Charleston's storied historic district of about 4,800 structures lies on a peninsula almost entirely in a flood plain. And there's concern that raising premiums to help get the federal flood insurance program back in the black will make historic preservation there more difficult. An Associated Press analysis finds as many as 1.1 million property owners nationwide with subsidized flood insurance face sharp rate increases as the government works to erase a $24 billion shortfall in the flood program.
An interactive zoomable map shows at the community level, flood insurance policies facing premium increases and of those policies, those that will face an annual increase up to 18 percent, 25 percent, those which receive subsidies and 2012 policies in force.
In South Carolina, the analysis shows about 29,000 of those policyholders, many of them along the coast. There are 205,000 policies in effect in the state.
The subsidies help pay the cost of insurance for homes and businesses built in flood zones before there were rules about building close to the water. That includes many structures in the historic district of Charleston, which was settled at its current site in 1680.
Charleston has 23,000 policies in effect, with 5,600 property owners facing the sharp increases.
President Obama last week signed into law a measure easing the immediate impact of the rate increases and which would phase them in over several years. Still, rates would increase 18 percent a year for people whose primary home is in a flood zone and 25 percent for people's second homes and businesses until reaching a level consistent with their real risk of flooding.
"The problem is the insurance payments will become so onerous that no one can afford to pay them," said Robert Gurley, the director for advocacy of the Preservation Society of Charleston, founded in 1920 and the oldest community preservation group in the nation.
"With some beach properties, they are talking of raising the houses" out of the flood plain, he said. "But that's not practical to do on a house on Meeting Street that's 150 years old."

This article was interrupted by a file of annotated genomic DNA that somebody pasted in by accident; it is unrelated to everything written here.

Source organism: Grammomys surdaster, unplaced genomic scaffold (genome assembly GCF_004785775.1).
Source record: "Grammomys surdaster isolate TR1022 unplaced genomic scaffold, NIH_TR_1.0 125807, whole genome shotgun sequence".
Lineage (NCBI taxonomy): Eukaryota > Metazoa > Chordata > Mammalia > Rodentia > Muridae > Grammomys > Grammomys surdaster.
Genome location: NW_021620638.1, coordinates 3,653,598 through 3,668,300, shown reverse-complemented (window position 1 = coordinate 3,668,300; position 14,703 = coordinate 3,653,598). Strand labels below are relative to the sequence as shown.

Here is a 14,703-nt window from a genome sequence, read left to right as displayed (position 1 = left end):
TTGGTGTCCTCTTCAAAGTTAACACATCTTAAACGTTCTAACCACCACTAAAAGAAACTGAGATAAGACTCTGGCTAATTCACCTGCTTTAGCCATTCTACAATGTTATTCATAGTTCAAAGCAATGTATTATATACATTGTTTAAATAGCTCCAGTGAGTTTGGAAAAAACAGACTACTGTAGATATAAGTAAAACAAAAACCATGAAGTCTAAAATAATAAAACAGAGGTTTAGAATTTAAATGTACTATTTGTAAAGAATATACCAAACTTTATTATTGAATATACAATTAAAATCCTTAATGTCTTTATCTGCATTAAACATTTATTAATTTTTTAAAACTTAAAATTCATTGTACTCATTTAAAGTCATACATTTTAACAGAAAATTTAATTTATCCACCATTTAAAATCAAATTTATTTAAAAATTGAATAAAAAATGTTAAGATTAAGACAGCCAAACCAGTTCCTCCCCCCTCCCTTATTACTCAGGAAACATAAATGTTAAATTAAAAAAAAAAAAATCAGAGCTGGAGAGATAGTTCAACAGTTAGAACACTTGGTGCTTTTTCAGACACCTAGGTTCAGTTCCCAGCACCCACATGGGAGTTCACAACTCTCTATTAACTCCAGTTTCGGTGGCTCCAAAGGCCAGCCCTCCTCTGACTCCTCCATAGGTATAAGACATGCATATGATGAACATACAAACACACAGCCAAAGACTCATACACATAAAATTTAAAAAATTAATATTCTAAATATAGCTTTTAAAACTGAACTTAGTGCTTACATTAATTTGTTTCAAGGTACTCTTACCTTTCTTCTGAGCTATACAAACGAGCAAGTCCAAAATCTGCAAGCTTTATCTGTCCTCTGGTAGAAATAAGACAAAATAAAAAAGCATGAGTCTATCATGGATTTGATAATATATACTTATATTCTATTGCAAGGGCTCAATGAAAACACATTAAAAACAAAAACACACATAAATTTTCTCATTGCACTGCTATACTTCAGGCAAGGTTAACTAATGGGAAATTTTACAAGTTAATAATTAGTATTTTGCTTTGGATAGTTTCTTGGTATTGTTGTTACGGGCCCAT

Local engineer and builder John Ferrell, who owns houses in the historic district as well as on nearby Sullivans Island and the Isle of Palms, said the city's Board of Architectural Review closely controls what can be done with buildings.
"It's rare to get a demolition permit in Charleston, and so you're stuck with a house you can't raise because that destroys the scale and mass of the structure and isn't historically accurate," he said. That means owners can pay the high premiums, self-insure or "sell at a discount and get out."
"Who is going to buy a house where you have to pay $10,000 a year in flood insurance? It's going to affect the price in downtown Charleston unless they are grandfathered in," he said.
Ferrell is going to self-insure his Sullivans Island house, which is decades old and has no mortgage. Doing so is less expensive than spending the $40,000 he says will cost to raise it or pay high federal premiums, he said.
The house, in the middle of the island, survived Hurricane Hugo a quarter-century ago largely unscathed.
Gurley said there are two issues for preservationists in Charleston. One is the sharp increase in premiums and the second is infill construction that meets flood requirements.
"If you have three-story houses in a neighborhood and you have an empty lot, a new house has to be raised so it's five stories tall, and that's incompatible with the historic streetscape," he said.
So what happens when government efforts to protect structures from flooding seem at odds with community efforts to preserve historic places? "That's a good question, and we don't have the answer," Gurley said.
Laura Cabiness, the director of the Charleston Department of Public Service, said recent congressional action spreading out the rate increases helps. The entire flood insurance program will be up for review in three years, and she hopes there can be some accommodation for historic areas.
She said the current rate increases make preserving buildings less affordable for many.
"We'd like to see something that doesn't discourage historic preservation," she said.
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